A special broadcast of This American Life explores the rise of funeral videos.
It isn't unusual in many cultures to find photographs of the dead displayed at grave sites or even etched into headstones. Now technology and show business have combined to update this tradition. Instead of listening to living testimonials to the departed, mourners can now watch the departed speak for themselves _ on video monitors, at funerals, in Internet postings and, in Los Angeles (where else?), even on cemetery grounds.
Sounds like a story made for television: a weird development in a familiar ritual, complete with pictures. But "Kodak Moments of the Dead" _ a report on this advancement in the funeral trade _ can be heard on the radio tonight in a special broadcast of This American Life, produced by WBEZ in Chicago, now celebrating its fifth year on the air.
The "Kodak Moments" piece perfectly illustrates the sly sensibility of the program's host and producer, Ira Glass, and explains why This American Life has developed a large and faithful following. Here he has taken a subject blatantly conducive to visual reportage and brought it to life through words.
Glass is a journalist but also a storyteller who filters his interviews and impressions through a distinctive literary imagination, an eccentric intelligence and a sympathetic heart. This report could be weird and mocking but is instead weird and funny and poignant.
Glass begins lightly, describing a funeral featuring a video with a soundtrack of Barbra Streisand singing.
"They laugh, they cry, they rewind," comments Glass. "Barbra hasn't had a hit like this since Yentl."
At another funeral, the deceased offers a few words to his family and friends on video: Learn to love each other, appreciate your differences. He concludes by saying he had no regrets except for a mistake he once made on a game show.
Glass later asks an editor of funeral videos, "Do people ever say, "Well, my dad was a drunk'?"
No, replies the editor. Everything is positive. From this, the radio journalist deduces, perhaps on more than one level: We do not want the whole picture.
It would be easy enough to let these strange proceedings speak for themselves, which might be the temptation with a camera in hand. Glass, however, tends to suspect that the story every picture tells may not be complete. He interviews a funeral videographer whose complex and affecting reasons for entering this business transform a "human interest" story into something deeper, truly interesting, actually human.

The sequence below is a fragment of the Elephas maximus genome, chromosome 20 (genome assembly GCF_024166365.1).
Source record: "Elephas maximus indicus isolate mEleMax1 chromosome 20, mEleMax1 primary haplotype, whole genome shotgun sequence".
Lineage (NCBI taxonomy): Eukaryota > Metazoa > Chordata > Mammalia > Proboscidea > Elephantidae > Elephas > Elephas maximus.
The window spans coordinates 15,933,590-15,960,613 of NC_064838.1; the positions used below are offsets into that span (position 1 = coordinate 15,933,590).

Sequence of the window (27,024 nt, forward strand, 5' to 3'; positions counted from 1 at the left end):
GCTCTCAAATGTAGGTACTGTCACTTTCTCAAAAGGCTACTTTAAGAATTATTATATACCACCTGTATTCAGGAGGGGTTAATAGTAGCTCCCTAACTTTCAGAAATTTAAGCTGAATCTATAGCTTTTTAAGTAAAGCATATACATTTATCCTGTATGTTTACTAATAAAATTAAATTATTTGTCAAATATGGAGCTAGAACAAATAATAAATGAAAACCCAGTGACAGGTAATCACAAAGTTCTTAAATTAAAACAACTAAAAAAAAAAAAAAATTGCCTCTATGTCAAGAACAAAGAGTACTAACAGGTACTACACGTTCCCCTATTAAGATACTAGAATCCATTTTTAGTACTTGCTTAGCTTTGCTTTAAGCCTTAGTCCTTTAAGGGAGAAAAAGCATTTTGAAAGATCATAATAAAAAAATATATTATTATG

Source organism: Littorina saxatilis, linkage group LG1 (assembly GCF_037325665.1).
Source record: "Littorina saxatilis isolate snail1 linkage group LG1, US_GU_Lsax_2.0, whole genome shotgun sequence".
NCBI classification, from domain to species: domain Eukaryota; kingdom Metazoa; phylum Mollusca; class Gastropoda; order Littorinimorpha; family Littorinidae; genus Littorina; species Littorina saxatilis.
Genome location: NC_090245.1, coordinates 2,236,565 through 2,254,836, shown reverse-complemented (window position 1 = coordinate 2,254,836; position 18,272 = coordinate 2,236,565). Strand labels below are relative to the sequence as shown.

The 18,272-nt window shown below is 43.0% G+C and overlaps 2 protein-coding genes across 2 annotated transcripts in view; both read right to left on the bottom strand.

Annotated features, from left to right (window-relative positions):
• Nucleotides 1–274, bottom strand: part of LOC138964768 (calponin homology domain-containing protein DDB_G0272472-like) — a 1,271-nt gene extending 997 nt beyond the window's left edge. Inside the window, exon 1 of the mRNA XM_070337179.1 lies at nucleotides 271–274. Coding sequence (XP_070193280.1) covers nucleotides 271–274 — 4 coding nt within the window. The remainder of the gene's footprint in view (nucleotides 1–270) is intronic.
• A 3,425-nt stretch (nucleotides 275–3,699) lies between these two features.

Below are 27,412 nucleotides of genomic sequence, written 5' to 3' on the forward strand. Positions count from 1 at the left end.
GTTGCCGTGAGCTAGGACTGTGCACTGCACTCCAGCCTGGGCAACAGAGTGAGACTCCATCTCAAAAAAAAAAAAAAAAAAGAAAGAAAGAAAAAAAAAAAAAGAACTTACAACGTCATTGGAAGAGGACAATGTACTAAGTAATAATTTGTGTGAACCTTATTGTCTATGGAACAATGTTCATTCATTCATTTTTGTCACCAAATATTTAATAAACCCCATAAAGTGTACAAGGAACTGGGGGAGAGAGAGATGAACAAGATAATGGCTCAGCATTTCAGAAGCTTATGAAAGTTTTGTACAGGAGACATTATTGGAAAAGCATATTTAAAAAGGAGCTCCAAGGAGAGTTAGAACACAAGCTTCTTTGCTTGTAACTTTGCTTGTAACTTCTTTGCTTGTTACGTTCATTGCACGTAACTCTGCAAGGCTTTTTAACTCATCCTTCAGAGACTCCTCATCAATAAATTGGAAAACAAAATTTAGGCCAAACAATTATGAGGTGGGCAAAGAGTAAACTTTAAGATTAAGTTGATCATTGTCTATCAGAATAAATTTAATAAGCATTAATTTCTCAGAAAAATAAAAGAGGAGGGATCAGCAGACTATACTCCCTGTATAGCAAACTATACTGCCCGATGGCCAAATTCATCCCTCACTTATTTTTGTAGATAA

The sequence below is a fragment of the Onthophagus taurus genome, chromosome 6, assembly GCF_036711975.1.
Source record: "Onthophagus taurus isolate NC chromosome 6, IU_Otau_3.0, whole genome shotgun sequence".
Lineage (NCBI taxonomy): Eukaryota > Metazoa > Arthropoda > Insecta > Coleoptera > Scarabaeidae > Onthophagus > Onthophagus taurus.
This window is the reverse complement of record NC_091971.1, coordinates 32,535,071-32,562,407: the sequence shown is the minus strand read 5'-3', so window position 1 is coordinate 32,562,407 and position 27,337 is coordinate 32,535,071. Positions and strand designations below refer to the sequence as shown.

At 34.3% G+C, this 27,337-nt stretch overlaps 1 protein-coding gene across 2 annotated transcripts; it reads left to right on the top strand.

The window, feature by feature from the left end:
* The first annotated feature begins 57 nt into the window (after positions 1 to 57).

"Kodak Moments" is part of a traveling show Glass and his American Life group recently took to four cities to promote the program and its birthday. This broadcast is an edited version of these performances.
On This American Life Glass aims for a certain irony and wit rather than schmaltz, although a sense of yearning and idealism surfaces on the hip veneer. He has an unusual voice for someone who makes his living as a broadcaster. His tone is flat and nasal, he can't pronounce the letter L, and he often sounds slightly puzzled. But the intimacy of radio allows for, even welcomes, such idiosyncrasies, especially since Glass edits himself and his stories so well.
Television is less forgiving. On a recent appearance on Comedy Central's Daily Show promoting the live tour, Glass seemed self-conscious and giggly next to Jon Stewart's studied cool. This says far more about the two forms of media than about the two men, both astute, wry commentators on contemporary life but in different ways, through very different outlets.
The special broadcast of This American Life follows the program's usual format of three or four acts related by theme, like the kindness of strangers or the cruelty of children.
This American Life airs Saturdays at 8 p.m. on WUSF-FM 89.7. For more information or to hear the show via Internet: www.thislife.org.
Ira Glass is host and producer of the radio show This American Life, now in its fifth year on the air. Glass is a journalist and a storyteller.